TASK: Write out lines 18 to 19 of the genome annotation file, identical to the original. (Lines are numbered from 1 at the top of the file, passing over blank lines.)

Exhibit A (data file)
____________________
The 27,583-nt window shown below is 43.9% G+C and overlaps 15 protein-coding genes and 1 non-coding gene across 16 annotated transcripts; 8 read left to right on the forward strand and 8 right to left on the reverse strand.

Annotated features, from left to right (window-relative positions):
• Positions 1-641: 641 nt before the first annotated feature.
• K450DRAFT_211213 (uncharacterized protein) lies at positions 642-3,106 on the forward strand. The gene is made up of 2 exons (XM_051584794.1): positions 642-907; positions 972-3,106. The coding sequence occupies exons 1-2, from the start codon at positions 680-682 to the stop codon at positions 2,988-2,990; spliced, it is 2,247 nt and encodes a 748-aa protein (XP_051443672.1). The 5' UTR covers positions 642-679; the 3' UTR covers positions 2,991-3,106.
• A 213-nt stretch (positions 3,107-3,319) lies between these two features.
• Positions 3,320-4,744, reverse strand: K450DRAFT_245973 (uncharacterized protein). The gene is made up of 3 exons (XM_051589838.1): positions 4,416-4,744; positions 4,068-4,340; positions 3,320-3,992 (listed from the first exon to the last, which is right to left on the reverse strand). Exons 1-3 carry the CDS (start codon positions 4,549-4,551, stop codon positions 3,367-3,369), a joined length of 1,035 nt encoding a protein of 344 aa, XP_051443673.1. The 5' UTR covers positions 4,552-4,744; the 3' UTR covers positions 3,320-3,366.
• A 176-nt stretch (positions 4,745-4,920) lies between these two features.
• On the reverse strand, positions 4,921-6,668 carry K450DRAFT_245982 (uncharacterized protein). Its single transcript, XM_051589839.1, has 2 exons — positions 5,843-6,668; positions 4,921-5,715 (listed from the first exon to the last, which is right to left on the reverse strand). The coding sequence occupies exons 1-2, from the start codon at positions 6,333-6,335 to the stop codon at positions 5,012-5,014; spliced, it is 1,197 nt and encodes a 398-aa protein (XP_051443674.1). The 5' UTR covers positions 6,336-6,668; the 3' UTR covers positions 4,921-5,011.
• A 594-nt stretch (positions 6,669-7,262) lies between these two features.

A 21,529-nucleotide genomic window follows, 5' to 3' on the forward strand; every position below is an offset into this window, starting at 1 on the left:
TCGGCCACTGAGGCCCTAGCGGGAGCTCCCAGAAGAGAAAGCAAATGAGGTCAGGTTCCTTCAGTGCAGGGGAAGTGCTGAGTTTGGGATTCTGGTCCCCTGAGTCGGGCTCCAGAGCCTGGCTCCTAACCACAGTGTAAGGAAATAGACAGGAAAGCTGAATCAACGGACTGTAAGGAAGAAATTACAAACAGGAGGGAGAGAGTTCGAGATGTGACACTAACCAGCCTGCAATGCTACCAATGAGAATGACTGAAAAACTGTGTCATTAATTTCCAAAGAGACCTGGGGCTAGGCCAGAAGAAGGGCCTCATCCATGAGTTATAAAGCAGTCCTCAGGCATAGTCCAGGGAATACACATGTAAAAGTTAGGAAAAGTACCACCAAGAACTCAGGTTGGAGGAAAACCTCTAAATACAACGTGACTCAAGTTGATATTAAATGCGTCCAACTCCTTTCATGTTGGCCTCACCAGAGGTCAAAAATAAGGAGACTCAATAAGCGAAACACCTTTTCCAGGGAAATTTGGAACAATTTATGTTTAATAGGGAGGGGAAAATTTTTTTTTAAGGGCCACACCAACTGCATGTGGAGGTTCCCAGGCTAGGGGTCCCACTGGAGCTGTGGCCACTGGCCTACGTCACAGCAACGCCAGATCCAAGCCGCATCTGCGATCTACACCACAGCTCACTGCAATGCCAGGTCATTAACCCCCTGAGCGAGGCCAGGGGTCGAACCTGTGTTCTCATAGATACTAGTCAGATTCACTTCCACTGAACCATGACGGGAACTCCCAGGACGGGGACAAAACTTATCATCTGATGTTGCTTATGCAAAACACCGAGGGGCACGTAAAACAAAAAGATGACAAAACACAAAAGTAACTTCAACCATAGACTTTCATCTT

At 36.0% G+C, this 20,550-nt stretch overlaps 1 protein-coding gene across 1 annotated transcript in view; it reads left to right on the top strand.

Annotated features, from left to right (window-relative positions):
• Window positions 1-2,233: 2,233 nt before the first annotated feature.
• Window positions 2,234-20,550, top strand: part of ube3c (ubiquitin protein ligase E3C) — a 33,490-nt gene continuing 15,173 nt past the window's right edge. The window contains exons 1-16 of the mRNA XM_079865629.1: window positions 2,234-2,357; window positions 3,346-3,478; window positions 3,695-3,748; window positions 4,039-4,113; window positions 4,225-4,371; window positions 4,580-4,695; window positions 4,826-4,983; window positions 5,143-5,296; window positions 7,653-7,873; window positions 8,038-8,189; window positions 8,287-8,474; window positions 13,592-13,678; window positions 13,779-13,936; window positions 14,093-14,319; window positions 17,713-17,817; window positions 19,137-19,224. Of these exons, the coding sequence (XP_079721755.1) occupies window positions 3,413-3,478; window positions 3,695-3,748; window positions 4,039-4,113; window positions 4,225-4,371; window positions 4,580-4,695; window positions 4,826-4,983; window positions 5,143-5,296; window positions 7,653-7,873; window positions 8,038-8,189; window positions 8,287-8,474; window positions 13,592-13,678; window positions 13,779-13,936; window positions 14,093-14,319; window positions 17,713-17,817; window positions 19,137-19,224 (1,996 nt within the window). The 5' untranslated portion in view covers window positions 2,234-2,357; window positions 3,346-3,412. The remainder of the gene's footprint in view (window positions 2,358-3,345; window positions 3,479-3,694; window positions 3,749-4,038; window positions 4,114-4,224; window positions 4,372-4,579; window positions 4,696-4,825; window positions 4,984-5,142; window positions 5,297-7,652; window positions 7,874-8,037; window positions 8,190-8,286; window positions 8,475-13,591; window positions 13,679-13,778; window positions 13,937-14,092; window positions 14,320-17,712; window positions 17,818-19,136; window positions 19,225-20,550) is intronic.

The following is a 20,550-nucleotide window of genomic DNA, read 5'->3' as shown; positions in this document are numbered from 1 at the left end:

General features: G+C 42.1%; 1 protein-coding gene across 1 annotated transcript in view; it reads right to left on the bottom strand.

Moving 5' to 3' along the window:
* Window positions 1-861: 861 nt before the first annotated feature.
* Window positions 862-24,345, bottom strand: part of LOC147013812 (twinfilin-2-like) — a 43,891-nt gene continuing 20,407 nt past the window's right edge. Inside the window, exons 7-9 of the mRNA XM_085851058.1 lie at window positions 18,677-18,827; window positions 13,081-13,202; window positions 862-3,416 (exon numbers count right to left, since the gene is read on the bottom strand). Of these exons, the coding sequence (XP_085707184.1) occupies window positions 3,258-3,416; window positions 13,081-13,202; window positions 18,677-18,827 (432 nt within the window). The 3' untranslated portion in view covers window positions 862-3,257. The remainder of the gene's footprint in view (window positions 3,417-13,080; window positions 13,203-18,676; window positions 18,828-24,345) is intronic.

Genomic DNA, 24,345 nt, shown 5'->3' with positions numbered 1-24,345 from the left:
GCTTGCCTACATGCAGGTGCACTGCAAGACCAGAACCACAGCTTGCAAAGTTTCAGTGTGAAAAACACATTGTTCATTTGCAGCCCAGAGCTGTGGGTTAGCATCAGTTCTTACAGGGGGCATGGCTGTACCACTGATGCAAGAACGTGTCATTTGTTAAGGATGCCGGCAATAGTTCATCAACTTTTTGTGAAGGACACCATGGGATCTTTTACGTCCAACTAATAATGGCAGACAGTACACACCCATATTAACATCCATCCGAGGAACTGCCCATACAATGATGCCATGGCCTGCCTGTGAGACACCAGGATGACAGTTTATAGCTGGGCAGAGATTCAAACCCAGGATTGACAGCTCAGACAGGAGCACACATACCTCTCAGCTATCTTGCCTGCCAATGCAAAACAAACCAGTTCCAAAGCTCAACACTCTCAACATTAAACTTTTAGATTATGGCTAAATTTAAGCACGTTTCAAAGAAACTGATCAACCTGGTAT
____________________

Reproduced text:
Moving 5' to 3' along the window:
* Window positions 1-861: 861 nt before the first annotated feature.